Cayan Tower is a is a 306-metre-tall (1,004 ft), 75-story skyscraper in Dubai, United Arab Emirates, that was initially known as Infinity Tower. At its opening in 2013 the tower was the world’s tallest building that had a 90 degree turn, a record it held until 2015.
Skidmore, Owings and Merril (SOM), an architectural firm famous for many significant supertall designs including the Burj Khalifa, designed the tower. The marvelous twisting form of the tower has been achieved by rotating each floor 1.2 degrees that results in a complete 90 degree twist from bottom to top. The supertall reinforced concrete structure rotates a hexagonal floor plate around a circular core—with the top offset 90 degrees from the base. The shift maximizes views for each of the 495 apartments. The lower portion of the tower is oriented toward the exciting waterfront promenade of Dubai Marina, while the upper floors are rotated to face the Gulf. The tower’s exterior is clad in pre-finished metal panels attached to cast-in-place concrete perimeter columns. The glass line is recessed, creating a deep sill that minimizes direct light penetration and shades both the building’s windows and exterior terraces. This has proved essential in Dubai’s punishing desert heat.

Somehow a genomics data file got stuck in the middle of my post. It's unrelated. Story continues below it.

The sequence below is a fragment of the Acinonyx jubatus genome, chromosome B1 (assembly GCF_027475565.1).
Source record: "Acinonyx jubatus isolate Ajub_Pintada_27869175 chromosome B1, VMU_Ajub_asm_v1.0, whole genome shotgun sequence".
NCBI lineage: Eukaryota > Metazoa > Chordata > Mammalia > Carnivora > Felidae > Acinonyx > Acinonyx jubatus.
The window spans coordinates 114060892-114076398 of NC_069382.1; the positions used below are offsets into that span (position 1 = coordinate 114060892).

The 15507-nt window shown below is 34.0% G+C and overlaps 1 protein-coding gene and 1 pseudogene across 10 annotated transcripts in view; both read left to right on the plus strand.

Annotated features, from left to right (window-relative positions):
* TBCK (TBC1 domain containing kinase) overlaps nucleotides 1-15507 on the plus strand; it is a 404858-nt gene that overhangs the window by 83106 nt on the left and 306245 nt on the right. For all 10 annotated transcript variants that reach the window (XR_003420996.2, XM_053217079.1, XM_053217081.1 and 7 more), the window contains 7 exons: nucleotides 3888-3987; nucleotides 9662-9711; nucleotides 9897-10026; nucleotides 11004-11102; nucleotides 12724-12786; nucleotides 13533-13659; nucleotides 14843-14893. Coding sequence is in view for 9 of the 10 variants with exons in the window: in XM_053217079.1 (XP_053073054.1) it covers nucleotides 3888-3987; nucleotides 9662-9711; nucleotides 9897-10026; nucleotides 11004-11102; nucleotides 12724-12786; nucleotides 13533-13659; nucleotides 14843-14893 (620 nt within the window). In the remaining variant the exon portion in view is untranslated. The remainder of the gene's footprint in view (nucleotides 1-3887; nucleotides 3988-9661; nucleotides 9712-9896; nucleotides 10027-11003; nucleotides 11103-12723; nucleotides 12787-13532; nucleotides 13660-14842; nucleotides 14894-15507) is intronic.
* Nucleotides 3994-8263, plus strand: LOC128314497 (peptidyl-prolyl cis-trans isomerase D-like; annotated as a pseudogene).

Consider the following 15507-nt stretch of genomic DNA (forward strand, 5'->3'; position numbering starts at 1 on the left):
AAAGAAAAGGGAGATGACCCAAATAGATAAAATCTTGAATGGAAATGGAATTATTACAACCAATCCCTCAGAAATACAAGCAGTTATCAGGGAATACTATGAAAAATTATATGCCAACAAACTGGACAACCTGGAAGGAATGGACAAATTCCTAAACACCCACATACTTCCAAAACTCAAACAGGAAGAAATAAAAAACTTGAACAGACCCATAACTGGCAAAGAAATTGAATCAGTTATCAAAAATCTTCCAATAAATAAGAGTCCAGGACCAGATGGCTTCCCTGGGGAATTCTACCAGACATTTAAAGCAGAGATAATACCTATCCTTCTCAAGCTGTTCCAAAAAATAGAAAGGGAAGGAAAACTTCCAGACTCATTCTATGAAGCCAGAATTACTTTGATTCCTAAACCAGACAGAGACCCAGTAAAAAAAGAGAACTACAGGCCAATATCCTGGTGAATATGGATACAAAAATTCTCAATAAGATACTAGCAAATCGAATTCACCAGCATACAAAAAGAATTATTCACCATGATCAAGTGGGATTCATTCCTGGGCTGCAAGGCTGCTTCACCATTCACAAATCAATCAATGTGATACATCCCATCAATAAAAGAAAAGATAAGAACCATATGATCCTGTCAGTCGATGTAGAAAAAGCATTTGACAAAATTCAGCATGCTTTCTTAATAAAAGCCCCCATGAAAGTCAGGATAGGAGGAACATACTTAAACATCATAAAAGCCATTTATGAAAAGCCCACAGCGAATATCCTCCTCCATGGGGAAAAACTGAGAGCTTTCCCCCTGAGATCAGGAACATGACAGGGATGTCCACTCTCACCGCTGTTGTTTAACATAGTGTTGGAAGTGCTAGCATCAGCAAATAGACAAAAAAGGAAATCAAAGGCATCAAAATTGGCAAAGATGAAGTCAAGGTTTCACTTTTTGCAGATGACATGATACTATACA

The tower’s structural system is a cast-in-place, high strength, reinforced concrete column superstructure. Deep concrete exterior columns clad in a metal skin with perforated screens help shield the building’s interior from the intense desert sun. The tower’s innovative shape required equally innovative engineering. The corner and interior columns twist as they ascend, but most of the perimeter columns have an identical shape and tilted relationship to the floor plate. They are simply shifted, a bit more than a single degree, from floor to floor, resulting in a standardized construction method typical to most concrete structures.
The shape of the tower is not only aesthetically unique but it serves a structural function as well. Its twisted shape greatly reduces wind forces on the tower and “confuses the wind” in a way that wind forces cannot organize themselves.